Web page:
Wrangel built the Gripenberg palace in Säby,[19] and palaces in Bremervörde, Skokloster, Spyker, Stralsund, Wrangelsburg.[20] Wrangelsburg bears his name, it was renamed by him from "Vorwerk" on 19 September 1653.[14] His favourite, and grandest, castle was Skokloster Castle in Uppland which he created substantial collections of art and expensive weapons and exotic items.

Notes[edit]

Footnotes
  1. ^ In 1666, he was still addressed Count of Salmis in the treaty of Habenhausen: "Carl Gustav Wrangel / dero Königl. Maytt. und Reiche Schweden Rath / ReichsMarsch / wie auch General-Stadthalter in Pommern / und OberLandtRichter in Uplandt / Graff zu Salmis / FreyHerr zu Lindenberg und Lüdenhoff / Her: zu SchogKloster / BremerVöhrde / Wrangelsburg / Spieker / Eckebyhoff und Greiffenberg". "FriedensSchluss, Welcher Zwischen Dero Königl. Maytt. zu Schweden u. PLENIPOTENTIARIO, Und ReichsFeldtHerrn, (tit.) Herrn Carl Gustav Wrangels Hoch-Gräflicher Excellentz, Eines, und Herrn Burgermeisteren, Rath, und gemeiner Burgerschafft der Stadt BREMEN, Anderen Theils, gemachet ist im HauptQuartier zu Habenhausen, für Bremen, den 15. Novembris, Anno 1666" (in Eesti / German). Tartu: Ajalooarhiiv. The Estonian Historical Archives. p. 2. Retrieved 15 December 2009. 
Citations
  1. ^ a b c d Asmus (2003), p.195
  2. ^ a b c Asmus (2003), p.196
  3. ^ a b c d e f Asmus (2003), p.197
  4. ^ a b c d Asmus (2003), p.201
  5. ^ Asmus (2003), p.221
  6. ^ a b Asmus&Tenhaef (2006), p.69
  7. ^ a b c Asmus&Tenhaef (2006), p.70
  8. ^ Asmus&Tenhaef (2006), pp.83-84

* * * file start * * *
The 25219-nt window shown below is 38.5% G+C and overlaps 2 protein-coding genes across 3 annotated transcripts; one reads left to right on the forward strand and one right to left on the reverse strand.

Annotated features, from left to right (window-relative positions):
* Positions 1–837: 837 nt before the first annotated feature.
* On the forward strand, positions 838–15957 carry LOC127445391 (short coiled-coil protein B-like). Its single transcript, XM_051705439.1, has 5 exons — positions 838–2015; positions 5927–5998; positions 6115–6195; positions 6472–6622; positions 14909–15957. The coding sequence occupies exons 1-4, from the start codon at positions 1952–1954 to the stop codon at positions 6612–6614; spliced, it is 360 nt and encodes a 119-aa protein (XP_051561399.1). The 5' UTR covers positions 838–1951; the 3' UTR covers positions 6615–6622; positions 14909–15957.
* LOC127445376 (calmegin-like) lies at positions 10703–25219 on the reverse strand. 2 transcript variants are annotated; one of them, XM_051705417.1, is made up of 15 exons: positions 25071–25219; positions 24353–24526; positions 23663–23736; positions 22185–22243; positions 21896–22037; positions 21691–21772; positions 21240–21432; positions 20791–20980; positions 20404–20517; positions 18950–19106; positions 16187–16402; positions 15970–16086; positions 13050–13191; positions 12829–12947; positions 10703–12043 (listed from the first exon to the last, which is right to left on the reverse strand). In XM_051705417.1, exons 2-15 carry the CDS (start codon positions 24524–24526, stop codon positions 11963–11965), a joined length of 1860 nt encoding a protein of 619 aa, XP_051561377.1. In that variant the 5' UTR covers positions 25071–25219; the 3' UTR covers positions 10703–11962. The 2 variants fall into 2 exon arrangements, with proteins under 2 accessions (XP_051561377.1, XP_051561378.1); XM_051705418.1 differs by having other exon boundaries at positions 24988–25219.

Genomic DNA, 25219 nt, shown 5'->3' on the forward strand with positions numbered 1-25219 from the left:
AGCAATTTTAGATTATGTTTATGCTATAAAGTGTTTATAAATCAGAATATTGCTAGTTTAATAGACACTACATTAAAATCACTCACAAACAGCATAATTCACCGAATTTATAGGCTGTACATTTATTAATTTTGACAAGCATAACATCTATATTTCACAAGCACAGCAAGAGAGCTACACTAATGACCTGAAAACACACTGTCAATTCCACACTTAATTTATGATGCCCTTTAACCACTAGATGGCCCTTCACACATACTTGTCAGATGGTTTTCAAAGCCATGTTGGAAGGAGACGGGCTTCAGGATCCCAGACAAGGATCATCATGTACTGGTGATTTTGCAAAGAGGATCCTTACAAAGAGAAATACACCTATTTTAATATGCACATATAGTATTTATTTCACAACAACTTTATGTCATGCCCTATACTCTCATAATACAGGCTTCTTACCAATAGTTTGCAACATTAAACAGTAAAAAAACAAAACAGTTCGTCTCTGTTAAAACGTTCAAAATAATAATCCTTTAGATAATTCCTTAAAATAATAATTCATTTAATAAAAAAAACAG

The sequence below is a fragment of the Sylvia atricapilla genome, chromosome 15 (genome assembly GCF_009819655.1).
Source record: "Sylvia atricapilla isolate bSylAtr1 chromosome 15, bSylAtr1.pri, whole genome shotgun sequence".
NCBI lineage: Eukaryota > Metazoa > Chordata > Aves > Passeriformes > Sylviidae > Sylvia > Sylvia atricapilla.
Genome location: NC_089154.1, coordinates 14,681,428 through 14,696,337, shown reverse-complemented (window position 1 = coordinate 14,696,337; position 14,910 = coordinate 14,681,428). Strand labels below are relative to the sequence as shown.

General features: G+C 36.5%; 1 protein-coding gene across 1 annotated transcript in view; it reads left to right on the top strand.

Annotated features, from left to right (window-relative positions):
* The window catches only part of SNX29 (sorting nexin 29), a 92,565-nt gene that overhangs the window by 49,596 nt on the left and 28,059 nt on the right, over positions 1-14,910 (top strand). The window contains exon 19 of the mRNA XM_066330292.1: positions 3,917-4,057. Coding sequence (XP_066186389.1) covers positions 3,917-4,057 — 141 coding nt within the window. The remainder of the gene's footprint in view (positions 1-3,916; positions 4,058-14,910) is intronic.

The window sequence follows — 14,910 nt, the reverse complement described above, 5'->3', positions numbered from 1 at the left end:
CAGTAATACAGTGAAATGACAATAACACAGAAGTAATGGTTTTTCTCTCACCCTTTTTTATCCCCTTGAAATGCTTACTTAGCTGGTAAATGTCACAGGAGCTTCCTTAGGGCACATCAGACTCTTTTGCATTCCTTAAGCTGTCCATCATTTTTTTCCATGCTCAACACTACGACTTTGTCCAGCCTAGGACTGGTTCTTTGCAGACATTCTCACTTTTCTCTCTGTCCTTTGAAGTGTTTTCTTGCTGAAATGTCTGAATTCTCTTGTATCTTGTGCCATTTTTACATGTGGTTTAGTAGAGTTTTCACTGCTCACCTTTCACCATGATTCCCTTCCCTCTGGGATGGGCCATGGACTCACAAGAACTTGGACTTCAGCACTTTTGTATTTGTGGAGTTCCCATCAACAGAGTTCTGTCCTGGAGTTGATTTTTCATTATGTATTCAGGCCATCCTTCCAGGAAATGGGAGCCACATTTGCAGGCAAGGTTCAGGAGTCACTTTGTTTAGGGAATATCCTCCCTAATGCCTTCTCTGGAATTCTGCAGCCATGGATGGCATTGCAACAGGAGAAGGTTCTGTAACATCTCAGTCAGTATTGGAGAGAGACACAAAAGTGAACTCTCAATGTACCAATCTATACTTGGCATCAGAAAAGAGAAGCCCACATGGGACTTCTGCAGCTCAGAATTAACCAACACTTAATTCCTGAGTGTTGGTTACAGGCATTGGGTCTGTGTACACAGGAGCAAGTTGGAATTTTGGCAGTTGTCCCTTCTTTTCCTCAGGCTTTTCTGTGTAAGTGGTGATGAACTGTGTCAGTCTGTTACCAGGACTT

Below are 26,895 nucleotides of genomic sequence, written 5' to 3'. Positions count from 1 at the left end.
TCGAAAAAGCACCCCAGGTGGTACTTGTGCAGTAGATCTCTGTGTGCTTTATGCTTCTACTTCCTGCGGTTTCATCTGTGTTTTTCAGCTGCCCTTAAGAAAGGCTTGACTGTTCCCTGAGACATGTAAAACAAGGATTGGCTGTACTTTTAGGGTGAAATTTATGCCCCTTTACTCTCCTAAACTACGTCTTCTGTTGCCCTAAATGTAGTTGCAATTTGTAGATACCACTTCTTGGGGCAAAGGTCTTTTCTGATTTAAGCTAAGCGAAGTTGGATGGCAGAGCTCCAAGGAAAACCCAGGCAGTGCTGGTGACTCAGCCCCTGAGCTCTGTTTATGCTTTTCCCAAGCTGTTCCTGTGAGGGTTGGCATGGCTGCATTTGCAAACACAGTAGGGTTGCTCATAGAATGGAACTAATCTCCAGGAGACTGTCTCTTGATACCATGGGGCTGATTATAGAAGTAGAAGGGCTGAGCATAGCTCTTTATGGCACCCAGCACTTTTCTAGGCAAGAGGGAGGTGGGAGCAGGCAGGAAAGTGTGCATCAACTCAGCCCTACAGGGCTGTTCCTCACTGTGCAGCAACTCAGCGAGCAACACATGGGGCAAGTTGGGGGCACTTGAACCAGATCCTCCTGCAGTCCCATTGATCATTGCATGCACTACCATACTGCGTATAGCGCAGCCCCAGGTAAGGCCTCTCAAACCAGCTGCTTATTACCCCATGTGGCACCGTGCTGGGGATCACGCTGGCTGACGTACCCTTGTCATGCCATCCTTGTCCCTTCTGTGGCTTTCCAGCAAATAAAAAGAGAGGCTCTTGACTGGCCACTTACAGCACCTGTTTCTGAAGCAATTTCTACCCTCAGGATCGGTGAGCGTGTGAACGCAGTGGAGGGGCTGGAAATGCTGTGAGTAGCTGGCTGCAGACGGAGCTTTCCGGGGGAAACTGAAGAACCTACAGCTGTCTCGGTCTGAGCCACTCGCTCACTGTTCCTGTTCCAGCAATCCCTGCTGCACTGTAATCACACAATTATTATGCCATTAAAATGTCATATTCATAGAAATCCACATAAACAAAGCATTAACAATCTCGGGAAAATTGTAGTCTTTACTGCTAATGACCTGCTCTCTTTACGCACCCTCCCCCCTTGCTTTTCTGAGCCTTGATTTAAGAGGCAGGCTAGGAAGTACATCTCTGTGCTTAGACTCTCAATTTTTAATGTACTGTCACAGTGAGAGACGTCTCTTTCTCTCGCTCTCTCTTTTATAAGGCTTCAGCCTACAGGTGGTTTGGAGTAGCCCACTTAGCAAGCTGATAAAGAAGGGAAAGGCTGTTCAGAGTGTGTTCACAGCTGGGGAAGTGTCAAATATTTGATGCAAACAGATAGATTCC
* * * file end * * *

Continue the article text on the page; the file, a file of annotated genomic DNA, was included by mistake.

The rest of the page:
9. ^ Asmus (2003), p.202
  10. ^ a b Wartenberg (2008), p.213
  11. ^ a b c d e Asmus (2003), p.217
  12. ^ a b c d Asmus (2003), p.209
  13. ^ a b Asmus (2003), p.203
  14. ^ a b c d e Asmus (2003), p.204
  15. ^ Asmus (2003), p.210
  16. ^ Asmus (2003), pp.206-209
  17. ^ Asmus (2003), p.205
  18. ^ Asmus (2003), p.206
  19. ^ a b Asmus (2003), p.200
  20. ^ Asmus (2003), p.198

References[edit]

  • Asmus, Ivo (2003). "Das Testament des Grafen. Die pommerschen Besitzungen Carl Gustav Wrangels nach Tod, förmyndarräfst und Reduktion". In Asmus, Ivo; Droste, Jens E.; Olesen. Gemeinsame Bekannte: Schweden und Deutschland in der Frühen Neuzeit (in German). Berlin-Hamburg-Münster: LIT Verlag. ISBN 3-8258-7150-9. 
  • Asmus, Ivo; Tenhaef, Peter (2006). "Die Trauerfeier an der Universität Greifswald am 11. Mai 1660 für Karl X. Gustav von Schweden. Historische und rhetorische Aspekte". In Walter Baumgartner. Ostsee-Barock. Texte und Kultur. Nordische Geschichte (in German) 4. Berlin: LIT Verlag. pp. 59–84. ISBN 3-8258-9987-X. 
  • Wartenberg, Heiko (2008). Archivführer zur Geschichte Pommerns bis 1945. Schriften des Bundesinstituts für Kultur und Geschichte der Deutschen im Östlichen Europa 33. Oldenbourg Wissenschaftsverlag. ISBN 3-486-58540-1. 
  •  Chisholm, Hugh, ed. (1911). "Wrangel, Karl Gustav von". Encyclopædia Britannica (11th ed.). Cambridge University Press.